[FoRK] The Decline of Empires..

Strata R. Chalup strata at virtual.net
Tue Jan 4 08:25:51 PST 2005


It's been pointed out by numerous commentators, and independently 
evolved in ditto coffeehouse chats, that if the US slightly changed its 
military slant from "first offender" (eg, the recent tendency to 
pre-emptively strike) to "first responder" then several goals might be met:
	a) emphasis on aid and development would defuse some of routine anti-US 
hostility
	b) culture of First Response could be showcase for int'l cooperation, 
rebuild some bridges that GWB shat caustically upon
	c) provide better US-taxpayer bang for the buck in domestic disaster 
(eg recent hurricanes, flooding, forest fires)
	d) gain access to some bases of operation that would not welcome a 
purely military presence, but could justify a response-based presence

Note that the emphasis shift does NOT in any way rule out maintaining 
combat readiness.  It provides humanitarian aid and non/less lethal 
training in realworld situations, builds goodwill, and possibly starts 
to take some of the crustiest verdigris off the US' image in developing 
countries.

If we accept that the Middle East is a seething pit of generations-old 
resentment against the West in general and the US in specific, we might 
also recall that anti-US sentiment is not institutionalized in AsiaPac 
yet.  Tsunami aid is a beginning.  Aid-oriented presence is the next 
step.  Otherwise the existing regional ties to Islam will naturally 
drift into anti-US sentiment as the desert Islamic cultures continues 
its outreach to the tropical Islamic footholds.

_SRC

Gordon Mohr wrote:
 > ...
> I'm sure it could be more efficient, but on a few major criteria, measured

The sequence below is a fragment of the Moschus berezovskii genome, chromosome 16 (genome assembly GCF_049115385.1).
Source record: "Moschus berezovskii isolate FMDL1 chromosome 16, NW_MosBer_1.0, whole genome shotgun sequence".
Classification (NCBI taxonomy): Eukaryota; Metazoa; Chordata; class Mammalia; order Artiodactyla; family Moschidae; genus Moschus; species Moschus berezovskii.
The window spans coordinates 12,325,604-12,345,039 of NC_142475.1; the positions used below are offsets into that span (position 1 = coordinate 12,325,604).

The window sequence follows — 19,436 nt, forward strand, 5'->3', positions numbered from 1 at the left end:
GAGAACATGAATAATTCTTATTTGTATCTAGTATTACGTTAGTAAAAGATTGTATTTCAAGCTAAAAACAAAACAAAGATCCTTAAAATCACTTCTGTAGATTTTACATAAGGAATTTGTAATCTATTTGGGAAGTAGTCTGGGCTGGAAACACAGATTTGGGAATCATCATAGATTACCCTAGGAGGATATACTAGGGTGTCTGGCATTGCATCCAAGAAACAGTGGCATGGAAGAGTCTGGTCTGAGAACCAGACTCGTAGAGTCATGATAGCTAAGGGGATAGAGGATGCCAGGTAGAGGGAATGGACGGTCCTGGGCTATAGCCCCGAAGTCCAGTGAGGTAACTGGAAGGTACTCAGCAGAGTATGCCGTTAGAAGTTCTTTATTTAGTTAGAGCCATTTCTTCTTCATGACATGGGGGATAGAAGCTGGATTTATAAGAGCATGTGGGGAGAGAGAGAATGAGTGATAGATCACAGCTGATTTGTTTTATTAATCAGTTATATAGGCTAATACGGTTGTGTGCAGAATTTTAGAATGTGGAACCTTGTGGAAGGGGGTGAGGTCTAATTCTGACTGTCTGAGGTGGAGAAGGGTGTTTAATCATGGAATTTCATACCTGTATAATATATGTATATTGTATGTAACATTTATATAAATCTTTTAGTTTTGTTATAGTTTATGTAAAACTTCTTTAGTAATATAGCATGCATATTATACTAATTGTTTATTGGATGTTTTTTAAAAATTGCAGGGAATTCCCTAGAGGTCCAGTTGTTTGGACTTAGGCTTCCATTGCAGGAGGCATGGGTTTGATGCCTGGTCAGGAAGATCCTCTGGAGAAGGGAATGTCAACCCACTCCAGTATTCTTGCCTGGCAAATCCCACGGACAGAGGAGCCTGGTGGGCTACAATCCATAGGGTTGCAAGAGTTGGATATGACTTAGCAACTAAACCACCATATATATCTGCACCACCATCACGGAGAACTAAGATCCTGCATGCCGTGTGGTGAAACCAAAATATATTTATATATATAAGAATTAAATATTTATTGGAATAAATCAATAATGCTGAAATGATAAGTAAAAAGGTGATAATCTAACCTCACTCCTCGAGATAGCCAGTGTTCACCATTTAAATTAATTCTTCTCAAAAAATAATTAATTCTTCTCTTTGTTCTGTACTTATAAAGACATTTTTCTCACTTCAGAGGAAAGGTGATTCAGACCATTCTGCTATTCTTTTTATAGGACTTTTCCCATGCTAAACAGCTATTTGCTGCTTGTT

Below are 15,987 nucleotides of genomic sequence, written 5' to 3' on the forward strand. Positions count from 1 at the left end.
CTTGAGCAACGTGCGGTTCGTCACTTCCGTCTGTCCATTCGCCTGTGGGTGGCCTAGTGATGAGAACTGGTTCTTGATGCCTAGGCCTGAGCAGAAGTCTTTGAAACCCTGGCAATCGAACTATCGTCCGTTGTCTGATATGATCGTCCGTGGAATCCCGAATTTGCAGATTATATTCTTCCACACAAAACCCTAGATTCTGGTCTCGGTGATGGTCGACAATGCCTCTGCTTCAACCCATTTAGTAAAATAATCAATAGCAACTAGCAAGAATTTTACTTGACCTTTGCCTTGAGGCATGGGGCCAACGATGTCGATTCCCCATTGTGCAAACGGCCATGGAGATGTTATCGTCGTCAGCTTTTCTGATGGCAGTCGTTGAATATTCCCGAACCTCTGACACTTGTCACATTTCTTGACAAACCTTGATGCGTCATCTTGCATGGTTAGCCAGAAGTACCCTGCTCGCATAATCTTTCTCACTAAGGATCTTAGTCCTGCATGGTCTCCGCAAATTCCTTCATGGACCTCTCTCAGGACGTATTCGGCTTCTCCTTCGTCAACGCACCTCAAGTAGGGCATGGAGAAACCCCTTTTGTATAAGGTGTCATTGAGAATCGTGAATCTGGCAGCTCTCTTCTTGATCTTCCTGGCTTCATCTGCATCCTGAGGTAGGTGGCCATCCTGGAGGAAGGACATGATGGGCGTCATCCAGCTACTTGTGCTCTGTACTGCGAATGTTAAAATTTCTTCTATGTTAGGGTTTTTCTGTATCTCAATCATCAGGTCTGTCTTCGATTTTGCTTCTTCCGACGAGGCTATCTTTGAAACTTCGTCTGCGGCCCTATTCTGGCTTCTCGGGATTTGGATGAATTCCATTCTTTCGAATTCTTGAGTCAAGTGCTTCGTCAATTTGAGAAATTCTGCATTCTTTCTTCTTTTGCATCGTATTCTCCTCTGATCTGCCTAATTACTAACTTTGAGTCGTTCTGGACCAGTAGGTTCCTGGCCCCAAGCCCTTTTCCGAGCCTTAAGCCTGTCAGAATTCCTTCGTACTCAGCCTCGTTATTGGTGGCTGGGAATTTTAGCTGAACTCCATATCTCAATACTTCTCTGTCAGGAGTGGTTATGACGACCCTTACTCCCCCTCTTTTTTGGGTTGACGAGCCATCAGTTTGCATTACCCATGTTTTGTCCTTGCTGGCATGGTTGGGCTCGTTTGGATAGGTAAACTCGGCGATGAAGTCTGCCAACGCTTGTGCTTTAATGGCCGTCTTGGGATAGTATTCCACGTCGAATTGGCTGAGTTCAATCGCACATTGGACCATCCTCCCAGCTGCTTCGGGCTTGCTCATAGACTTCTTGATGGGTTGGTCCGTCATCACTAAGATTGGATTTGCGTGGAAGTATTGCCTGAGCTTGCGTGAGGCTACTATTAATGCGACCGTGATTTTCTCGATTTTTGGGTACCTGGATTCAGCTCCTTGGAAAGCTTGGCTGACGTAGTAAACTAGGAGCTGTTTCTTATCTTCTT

> on the scale of decades, the US military is doing pretty well. What I'd
> like to see in national defense is:
> 
> (1) No more "world wars"
> (2) Few military attacks against US people, territory, or property
> (3) No emergent militaristic powers with the inclination and resources to
>     begin arms races or expansionist regional wars
> (4) No foreign power able to militarily coerce the US or its constituents
> 
> We've done pretty well on those fronts, albeit at a great financial cost
> and human cost in regional conflicts. But against the alternatives?
> Someone's got to have the biggest, baddest military capabilities; if it
> weren't clearly us, a lot of other far less savory regimes would be 
> grabbing
> for that perch, and the dynamic competition and chances of worldwide
> conflict that would involve could quickly make the last 50 years of
> military expenditures look cheap.
 > ...
-- 
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Strata Rose Chalup [KF6NBZ]                      strata "@" virtual.net
VirtualNet Consulting                            http://www.virtual.net/
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